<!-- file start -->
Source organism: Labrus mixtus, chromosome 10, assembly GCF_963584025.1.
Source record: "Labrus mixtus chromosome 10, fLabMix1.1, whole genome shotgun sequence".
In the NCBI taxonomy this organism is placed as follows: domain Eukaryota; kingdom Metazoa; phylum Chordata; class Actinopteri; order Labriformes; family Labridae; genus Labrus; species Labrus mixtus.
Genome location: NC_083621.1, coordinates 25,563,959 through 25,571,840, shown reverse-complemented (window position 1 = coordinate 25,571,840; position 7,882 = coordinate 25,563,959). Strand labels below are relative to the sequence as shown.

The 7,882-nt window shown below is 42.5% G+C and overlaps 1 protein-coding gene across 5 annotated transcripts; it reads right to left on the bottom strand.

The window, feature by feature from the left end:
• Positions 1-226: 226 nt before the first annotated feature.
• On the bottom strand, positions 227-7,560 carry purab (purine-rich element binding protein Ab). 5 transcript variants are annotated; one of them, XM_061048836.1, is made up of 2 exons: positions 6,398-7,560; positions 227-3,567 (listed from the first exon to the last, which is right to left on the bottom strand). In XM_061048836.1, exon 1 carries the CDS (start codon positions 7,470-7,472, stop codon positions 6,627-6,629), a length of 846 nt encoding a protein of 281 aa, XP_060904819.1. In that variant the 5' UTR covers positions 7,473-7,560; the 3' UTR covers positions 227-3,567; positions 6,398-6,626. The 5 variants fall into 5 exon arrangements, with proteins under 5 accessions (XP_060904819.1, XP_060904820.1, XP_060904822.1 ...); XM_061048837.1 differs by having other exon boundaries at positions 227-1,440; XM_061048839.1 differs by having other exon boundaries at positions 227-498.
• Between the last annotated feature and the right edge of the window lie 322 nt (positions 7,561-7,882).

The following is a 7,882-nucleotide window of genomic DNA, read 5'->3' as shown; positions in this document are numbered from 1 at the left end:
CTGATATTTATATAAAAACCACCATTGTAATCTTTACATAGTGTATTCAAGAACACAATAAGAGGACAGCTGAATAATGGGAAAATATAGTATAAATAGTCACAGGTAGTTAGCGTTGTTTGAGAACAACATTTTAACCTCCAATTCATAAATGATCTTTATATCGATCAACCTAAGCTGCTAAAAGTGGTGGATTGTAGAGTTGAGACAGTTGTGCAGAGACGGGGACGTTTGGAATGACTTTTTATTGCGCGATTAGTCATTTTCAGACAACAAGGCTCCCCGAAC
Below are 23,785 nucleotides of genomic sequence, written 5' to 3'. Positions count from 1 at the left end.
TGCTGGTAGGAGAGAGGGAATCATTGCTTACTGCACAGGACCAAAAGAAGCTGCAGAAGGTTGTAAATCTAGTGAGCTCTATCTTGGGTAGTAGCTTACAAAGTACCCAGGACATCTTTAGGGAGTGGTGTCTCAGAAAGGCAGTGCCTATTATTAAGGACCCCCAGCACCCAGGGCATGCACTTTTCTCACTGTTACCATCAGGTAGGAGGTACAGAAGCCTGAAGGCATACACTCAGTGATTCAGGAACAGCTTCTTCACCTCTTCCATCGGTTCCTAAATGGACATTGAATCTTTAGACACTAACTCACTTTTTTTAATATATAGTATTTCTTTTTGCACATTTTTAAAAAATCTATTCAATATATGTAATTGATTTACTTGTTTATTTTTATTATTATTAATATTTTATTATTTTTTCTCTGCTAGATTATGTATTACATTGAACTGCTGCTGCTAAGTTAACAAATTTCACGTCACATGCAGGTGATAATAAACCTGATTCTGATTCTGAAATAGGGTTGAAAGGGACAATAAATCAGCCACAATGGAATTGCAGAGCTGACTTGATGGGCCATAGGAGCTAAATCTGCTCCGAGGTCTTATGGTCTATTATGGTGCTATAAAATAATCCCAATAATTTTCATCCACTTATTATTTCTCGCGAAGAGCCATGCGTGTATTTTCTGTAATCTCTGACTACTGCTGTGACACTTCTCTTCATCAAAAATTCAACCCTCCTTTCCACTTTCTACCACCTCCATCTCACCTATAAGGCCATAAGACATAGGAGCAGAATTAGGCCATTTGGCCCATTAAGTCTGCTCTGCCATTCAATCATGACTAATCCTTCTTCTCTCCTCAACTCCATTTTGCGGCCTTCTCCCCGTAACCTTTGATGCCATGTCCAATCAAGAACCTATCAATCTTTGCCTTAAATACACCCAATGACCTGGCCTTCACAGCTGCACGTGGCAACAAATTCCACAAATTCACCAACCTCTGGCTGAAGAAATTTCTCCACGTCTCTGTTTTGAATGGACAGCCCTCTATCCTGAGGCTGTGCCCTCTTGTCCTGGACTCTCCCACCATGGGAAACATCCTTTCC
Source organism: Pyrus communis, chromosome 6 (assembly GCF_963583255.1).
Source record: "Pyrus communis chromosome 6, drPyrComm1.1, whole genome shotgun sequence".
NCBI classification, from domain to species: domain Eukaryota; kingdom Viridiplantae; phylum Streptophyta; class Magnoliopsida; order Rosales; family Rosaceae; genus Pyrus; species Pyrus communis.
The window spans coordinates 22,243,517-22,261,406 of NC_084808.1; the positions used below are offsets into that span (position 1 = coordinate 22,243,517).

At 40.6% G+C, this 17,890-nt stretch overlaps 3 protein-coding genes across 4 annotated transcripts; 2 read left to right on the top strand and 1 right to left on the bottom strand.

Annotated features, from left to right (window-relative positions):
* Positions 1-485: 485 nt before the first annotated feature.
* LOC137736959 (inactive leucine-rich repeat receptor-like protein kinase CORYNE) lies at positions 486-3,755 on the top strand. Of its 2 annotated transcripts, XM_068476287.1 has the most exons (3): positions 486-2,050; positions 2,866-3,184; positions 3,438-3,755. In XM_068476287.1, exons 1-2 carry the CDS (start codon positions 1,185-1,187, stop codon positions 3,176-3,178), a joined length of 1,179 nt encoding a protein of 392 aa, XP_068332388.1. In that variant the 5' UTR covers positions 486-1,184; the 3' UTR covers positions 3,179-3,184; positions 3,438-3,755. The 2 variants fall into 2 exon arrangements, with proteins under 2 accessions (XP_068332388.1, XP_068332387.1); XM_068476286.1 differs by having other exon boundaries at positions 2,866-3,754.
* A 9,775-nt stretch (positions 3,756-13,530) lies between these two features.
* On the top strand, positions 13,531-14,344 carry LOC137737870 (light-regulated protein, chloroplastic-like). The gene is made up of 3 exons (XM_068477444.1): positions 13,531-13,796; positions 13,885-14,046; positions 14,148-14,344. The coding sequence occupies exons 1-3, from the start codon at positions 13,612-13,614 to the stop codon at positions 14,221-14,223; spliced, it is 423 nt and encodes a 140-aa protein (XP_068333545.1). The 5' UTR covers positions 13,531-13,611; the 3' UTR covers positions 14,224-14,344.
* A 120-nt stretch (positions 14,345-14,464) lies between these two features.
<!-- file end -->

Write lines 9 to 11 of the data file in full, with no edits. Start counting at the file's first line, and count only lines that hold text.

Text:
• Between the last annotated feature and the right edge of the window lie 322 nt (positions 7,561-7,882).

The following is a 7,882-nucleotide window of genomic DNA, read 5'->3' as shown; positions in this document are numbered from 1 at the left end:
CTGATATTTATATAAAAACCACCATTGTAATCTTTACATAGTGTATTCAAGAACACAATAAGAGGACAGCTGAATAATGGGAAAATATAGTATAAATAGTCACAGGTAGTTAGCGTTGTTTGAGAACAACATTTTAACCTCCAATTCATAAATGATCTTTATATCGATCAACCTAAGCTGCTAAAAGTGGTGGATTGTAGAGTTGAGACAGTTGTGCAGAGACGGGGACGTTTGGAATGACTTTTTATTGCGCGATTAGTCATTTTCAGACAACAAGGCTCCCCGAAC